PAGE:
Dietary behaviors are developed rapidly from infancy to adolescence, and they are influenced not only by individual factors and household characteristics [1
], but also by parent–child interactions and social interactions [2
]. In the adolescence period, dietary behaviors may be crucial, as they contribute to further behaviors in adulthood and to the resultant health risks [3
] associated with body mass [4
] and dieting [5
]. It is possible that appetitive traits may influence dietary behaviors [6
]. Food approach traits are associated with eating onset dietary behaviors, whereas food avoidance traits are associated with food offset dietary behaviors [7
]. Appetitive traits are defined as a set of persistent predispositions toward food [8
] that interact with environmental factors and influence dietary behaviors and their consequences [6
]. Appetitive traits are known to possess a strong genetic component [10
], and they can be perceived as stable traits [11
]. They are commonly measured in adults using the Adult Eating Behavior Questionnaire (AEBQ) developed by Hunot et al. [9
], which has been newly validated in adolescents [12
]. However, there is no Polish version of the AEBQ validated for adolescents, and to the best of our knowledge, no study completed with a Polish version of the AEBQ has been published thus far.
The lack of a reliable tool to measure appetitive traits in a Polish population of adolescents may be challenging, as such a tool may allow in-depth analysis of dietary behavior determinants. In the study conducted by Syrad et al. [7
], associations between appetitive traits and young children’s eating patterns were studied using the Child Eating Behavior Questionnaire [13
], from which the AEBQ was developed. The findings of this study emphasized that the behavioral expression of appetitive traits has been linked with the risk of obesity.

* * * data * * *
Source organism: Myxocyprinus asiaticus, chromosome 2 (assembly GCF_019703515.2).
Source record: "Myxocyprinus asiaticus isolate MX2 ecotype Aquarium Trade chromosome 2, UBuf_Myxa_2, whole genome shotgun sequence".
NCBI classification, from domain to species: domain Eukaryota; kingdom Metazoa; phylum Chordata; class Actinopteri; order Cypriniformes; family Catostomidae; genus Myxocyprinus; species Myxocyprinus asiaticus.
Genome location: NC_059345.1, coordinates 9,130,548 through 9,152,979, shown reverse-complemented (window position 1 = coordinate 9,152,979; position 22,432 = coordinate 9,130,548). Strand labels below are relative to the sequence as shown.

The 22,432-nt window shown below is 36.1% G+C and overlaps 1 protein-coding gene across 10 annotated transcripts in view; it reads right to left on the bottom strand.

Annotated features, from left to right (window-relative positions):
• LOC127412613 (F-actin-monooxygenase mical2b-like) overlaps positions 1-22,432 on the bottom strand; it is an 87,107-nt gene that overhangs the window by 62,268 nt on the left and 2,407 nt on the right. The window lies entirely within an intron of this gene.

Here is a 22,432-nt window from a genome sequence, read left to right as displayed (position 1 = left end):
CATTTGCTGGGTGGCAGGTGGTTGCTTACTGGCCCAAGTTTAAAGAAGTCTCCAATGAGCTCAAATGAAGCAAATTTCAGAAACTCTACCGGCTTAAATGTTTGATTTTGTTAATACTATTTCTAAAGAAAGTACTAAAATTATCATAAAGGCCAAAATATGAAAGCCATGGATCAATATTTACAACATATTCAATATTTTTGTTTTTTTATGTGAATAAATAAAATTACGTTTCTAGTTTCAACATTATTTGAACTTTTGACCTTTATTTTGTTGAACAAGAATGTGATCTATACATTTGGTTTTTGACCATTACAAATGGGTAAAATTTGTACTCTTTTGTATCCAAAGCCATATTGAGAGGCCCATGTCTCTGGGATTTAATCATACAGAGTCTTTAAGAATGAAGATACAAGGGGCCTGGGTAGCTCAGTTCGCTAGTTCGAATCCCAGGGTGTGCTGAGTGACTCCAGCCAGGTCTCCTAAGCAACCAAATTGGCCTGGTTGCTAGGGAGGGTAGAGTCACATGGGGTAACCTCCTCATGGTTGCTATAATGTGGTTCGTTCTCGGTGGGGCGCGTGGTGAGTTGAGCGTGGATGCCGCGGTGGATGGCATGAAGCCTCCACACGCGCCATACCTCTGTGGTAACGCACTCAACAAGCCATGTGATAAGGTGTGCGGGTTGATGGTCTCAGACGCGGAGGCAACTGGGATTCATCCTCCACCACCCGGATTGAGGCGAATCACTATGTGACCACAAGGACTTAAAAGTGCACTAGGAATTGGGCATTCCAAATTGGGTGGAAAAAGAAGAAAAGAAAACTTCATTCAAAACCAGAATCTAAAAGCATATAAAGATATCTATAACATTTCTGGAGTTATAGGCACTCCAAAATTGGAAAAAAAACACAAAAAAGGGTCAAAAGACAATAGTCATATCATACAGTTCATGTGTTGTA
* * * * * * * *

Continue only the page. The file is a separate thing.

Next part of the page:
Appetitive traits have been associated with body mass index (BMI) in children and adults in numerous studies [6
]. Food approach subscales are generally positively correlated with BMI, whereas food avoidance subscales are negatively correlated with BMI [6
]. Because these traits can be measured across the life course and they have been shown to be continuous and stable traits [11
], there is a need for longitudinal studies to examine the continuity and stability of appetitive traits across the lifespan [6
Appetitive traits have been shown to be influenced by sex, as has been observed in both adults [16
] and children [17
]. This may be associated with the fact that females differ from males in appetitive traits that might make them more susceptible to eating in response to external food cues or less susceptible to feedback from internal satiety cues [18
]. Such problems are especially important during adolescence, where females have been found to be more sensitive to internal satiety cues, tend to eat more slowly, and show higher levels of emotional over-eating than males [12
]. Therefore, the possibility of assessing appetitive traits in adolescents may be an important public health goal, while also analyzing dietary behaviors.
Among the factors that may have influenced dietary behaviors and appetitive traits was the period of outbreak of coronavirus-19 disease (COVID-19) caused by severe acute respiratory syndrome coronavirus 2 (SARS-CoV-2), which affected all aspects of daily life [19